The regulations are appropriate for the market right now. We see the authority implementing the laws and expect that it will gradually implement all of the necessary and correct regulations covering every aspect of the industry.

The Regulatory Body

Marwan Bin Ghulaita, Chief Executive Officer, Real Estate Regulatory Authority

I would like to see the real estate market being part of the economy. It can’t lead or drive economic performance; it should be part of it to attract professionals to the market.

Dubai is the most transparent market in the region, based on international standards. Three or four years ago, the regulation was not there. Today, speaking as a regulator, if you want to buy a property a developer would be regulated and registered; if you want to gain a broker’s advice the broker is being registered, regulated and educated, enabling all in the sector to be controlled and regulated by us.

?If Dubai remains income and corporate tax free, it is only a question of time that will help improve matters further narrowing the supply and demand”

The best we can do is to tell each and every investor, even if he is sitting at home in the UK or the US, that there is a regulated market here. People did get hurt in Dubai but they will reinvest in Dubai again because this is the right time to invest. This is how we are adding more professionalism to the market.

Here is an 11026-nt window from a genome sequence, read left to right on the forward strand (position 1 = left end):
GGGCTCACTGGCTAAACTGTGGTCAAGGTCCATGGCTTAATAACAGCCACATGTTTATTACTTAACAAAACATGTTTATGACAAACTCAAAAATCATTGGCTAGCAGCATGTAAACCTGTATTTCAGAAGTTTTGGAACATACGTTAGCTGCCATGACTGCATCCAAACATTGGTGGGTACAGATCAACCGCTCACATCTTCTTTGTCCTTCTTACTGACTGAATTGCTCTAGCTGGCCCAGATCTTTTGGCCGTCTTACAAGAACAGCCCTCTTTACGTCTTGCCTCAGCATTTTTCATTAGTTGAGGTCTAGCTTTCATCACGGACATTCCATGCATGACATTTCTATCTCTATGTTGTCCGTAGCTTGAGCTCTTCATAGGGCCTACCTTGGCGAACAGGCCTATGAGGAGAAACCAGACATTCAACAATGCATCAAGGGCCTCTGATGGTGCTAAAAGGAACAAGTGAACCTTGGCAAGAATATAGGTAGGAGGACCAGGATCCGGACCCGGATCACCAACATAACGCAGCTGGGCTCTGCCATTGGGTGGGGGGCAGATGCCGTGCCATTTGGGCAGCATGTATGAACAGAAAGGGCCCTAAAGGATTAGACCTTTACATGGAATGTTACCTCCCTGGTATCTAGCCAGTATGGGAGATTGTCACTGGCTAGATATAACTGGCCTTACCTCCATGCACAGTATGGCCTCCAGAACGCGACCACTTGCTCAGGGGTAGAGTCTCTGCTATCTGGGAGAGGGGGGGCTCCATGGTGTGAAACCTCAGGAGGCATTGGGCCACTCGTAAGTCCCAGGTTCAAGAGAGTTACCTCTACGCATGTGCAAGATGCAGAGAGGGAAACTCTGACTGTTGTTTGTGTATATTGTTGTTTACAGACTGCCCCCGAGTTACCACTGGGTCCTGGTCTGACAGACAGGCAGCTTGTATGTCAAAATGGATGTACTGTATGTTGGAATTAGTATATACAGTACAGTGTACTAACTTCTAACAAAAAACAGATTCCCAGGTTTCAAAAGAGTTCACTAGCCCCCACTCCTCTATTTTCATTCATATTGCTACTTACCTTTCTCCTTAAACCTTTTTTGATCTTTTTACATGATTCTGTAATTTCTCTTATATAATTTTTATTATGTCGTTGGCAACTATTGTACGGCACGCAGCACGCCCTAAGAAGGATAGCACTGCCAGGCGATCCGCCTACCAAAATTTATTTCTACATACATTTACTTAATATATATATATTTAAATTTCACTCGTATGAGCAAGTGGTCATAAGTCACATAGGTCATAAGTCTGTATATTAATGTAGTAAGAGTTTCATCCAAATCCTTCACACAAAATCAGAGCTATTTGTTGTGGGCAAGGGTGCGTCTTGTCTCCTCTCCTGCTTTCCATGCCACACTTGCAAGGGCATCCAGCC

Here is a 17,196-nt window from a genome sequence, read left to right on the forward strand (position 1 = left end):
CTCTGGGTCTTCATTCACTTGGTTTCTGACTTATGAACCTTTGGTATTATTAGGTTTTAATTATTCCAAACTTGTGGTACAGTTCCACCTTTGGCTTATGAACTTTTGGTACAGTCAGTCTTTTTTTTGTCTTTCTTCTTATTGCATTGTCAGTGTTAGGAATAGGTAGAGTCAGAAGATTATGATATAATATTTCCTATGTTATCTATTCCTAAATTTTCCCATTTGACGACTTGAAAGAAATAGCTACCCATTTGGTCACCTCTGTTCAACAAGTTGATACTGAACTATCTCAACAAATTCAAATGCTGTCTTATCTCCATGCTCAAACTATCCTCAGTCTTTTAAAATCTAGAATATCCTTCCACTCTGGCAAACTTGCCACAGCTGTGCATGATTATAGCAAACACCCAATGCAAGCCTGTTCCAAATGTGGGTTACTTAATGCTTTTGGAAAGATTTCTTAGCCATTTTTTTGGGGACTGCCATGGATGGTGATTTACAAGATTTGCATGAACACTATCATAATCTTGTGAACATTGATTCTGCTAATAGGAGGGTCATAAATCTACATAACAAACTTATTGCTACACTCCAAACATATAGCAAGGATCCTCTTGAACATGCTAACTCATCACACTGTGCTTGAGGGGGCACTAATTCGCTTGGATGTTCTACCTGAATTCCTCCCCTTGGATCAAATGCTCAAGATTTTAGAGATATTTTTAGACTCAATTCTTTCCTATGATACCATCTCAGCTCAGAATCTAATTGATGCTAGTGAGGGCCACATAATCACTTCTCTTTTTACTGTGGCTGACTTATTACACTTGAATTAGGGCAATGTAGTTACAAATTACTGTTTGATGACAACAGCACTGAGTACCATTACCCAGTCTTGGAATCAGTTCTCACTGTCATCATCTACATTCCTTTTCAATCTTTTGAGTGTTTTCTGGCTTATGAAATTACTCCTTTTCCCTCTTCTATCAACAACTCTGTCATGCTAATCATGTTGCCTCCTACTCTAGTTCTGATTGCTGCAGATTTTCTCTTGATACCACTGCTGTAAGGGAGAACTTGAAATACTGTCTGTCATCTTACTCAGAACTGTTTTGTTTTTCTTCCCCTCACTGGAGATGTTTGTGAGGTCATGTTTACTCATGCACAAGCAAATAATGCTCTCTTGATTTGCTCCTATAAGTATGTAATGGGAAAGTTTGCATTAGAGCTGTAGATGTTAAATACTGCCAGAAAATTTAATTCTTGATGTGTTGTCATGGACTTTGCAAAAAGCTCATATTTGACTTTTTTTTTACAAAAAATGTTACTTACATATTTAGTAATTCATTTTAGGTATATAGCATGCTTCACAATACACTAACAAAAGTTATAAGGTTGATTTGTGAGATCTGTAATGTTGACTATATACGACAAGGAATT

Let me share with you one fact, firstly, today we are making sure that only professionals up to our standards will come to Dubai. Secondly, the banks will start lending but we will have every lender in Dubai working by the book, not like before.

Today we are saying owners’ association management and the valuing of property will be based on international standards.

The Agent

Phil Sheridan, Group Chief Executive, Fine and Country Estates

Oversupply will continue to stall the prospect of growth in the property market. Those of us who live and work in Dubai, appreciate how welcoming a city it is and consequently, for the city to thrive once again, it needs to attract people; that is business.

To do that, it needs to be affordable and in that respect, Dubai has already become consumer friendly.